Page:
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Young refugee from Burma organizes medical aid for others

Halfway between Mae Sot and the Friendship Bridge linking Thailand and Burma stands the house of the Back Pack Health Worker Team, an association that, since 1998, has been giving health assistance to refugees and migrant workers in Thai territory and internal displaced people inside Burma.

A refugee and young mother herself, Snow is the deputy director of the Back Pack organization.

Listen to the report by Roberto Tofani (presented by André Leslie):

Young Burmese refugee organizes medical aid for others

Snow prefered not to be photographed. Here are some impressions from the region. Photos by Robert Tofani.

Moei River, natural border between Thailand and Myanmar

The Moei River forms a natural border between Thailand and Burma

Burmese kids on the border, Thai side

These Burmese children are pictured on the border with Thailand, on the Thai side

Kids at a refugee school in Burma

These kids attend a school for refugees, which is run by local NGOs


Tuesday 21.02.2012 | 15:12



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Burmese activist risks personal safety for political change

Bo Bo, a 23-year-old Burmese student and musician, left his home behind because of politics. But his group of young political dissidents still advocates for change inside Burma, despite the huge risks.

Burmese activist risks personal safety for political change

Generation Wave's logo

The logo of Bo Bo's opposition organization, Generation Wave

Reporter David Meyers writes about the political situation in Burma:

In 1990, the people of Burma voted in civilian leaders to push their country forward – only to have Burma’s military rulers refuse to concede power. In the past year, the country experienced its first national election since the 1990 poll, yet in many respects, the state of democracy remains as stagnant as it was 20 years ago. Though Burma, or Myanmar as it is officially known, has at least nominally returned to civilian control, the election was widely seen as a foregone conclusion. Opposition figure Aung San Suu Kyi was finally released from her long-standing house arrest following the November election, yet her role in her country’s political future remains cloudy. And though Burma’s authorities released dozens of political prisoners earlier this year – including hip hop star Zayar Thaw, whose politicized music had landed him in prison – almost 2,000 still remain behind bars. Being a political dissident in Burma, then, remains a dangerous job. Members of the anti-regime group Zayar Thaw founded, Generation Wave, are politically active, yet they live under the threat of arrest and carry out their work underground.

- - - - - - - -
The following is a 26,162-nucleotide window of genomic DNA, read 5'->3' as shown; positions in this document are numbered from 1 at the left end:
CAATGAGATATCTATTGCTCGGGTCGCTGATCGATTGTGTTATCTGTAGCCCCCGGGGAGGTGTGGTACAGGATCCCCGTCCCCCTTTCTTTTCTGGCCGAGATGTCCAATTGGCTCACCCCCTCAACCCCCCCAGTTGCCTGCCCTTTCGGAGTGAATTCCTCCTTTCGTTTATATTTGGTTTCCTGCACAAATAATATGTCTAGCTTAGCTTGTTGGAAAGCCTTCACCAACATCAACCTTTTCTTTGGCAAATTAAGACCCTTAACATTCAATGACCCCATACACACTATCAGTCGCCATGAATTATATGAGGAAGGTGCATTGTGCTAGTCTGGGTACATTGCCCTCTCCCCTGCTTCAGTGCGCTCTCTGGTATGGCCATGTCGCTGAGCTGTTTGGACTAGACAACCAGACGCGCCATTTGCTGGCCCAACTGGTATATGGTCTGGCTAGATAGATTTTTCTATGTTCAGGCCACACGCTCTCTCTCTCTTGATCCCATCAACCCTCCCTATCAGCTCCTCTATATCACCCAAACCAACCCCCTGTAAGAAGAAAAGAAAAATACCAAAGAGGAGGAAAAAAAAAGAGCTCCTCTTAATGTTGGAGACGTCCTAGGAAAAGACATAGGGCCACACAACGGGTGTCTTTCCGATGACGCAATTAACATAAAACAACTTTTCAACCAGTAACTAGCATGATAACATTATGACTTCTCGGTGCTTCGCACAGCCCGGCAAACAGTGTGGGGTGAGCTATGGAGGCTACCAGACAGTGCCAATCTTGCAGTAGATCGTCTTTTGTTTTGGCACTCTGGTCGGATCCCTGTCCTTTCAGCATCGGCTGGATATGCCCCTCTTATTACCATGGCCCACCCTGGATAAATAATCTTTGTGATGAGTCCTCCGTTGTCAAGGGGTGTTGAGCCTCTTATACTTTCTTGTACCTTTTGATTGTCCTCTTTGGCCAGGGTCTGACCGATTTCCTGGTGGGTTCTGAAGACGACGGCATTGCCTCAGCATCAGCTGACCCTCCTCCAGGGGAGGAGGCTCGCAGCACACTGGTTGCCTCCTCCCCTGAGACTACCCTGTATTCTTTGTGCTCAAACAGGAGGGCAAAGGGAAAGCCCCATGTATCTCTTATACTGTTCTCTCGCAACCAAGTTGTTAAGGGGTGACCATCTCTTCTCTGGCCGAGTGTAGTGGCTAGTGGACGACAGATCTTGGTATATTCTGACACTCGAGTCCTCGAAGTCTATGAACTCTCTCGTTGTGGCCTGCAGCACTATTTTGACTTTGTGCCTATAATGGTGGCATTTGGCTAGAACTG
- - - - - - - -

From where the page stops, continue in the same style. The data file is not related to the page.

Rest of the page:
Aung San Suu Ky

Bo Bo has a lot of respecct for persecuted Burmese politican Aung San Suu Ky

Aung San Suu Kyi

Posters of Aung San Suu Kyi, which group members look up to, hang in the Generation Wave safe house


Tuesday 23.08.2011 | 14:03



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